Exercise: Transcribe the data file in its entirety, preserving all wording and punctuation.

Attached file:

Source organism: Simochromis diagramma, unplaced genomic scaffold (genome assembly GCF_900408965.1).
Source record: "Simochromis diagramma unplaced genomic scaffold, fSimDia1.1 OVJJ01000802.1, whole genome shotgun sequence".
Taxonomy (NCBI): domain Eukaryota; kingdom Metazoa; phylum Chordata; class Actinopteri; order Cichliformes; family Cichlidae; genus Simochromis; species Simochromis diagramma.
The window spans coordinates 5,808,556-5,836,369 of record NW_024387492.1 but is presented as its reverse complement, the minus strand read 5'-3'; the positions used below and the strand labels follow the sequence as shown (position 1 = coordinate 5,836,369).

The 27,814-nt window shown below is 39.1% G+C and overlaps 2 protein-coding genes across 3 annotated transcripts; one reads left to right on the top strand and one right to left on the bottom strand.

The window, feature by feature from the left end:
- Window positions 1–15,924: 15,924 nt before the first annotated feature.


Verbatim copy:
Source organism: Simochromis diagramma, unplaced genomic scaffold (genome assembly GCF_900408965.1).
Source record: "Simochromis diagramma unplaced genomic scaffold, fSimDia1.1 OVJJ01000802.1, whole genome shotgun sequence".
Taxonomy (NCBI): domain Eukaryota; kingdom Metazoa; phylum Chordata; class Actinopteri; order Cichliformes; family Cichlidae; genus Simochromis; species Simochromis diagramma.
The window spans coordinates 5,808,556-5,836,369 of record NW_024387492.1 but is presented as its reverse complement, the minus strand read 5'-3'; the positions used below and the strand labels follow the sequence as shown (position 1 = coordinate 5,836,369).

The 27,814-nt window shown below is 39.1% G+C and overlaps 2 protein-coding genes across 3 annotated transcripts; one reads left to right on the top strand and one right to left on the bottom strand.

The window, feature by feature from the left end:
- Window positions 1–15,924: 15,924 nt before the first annotated feature.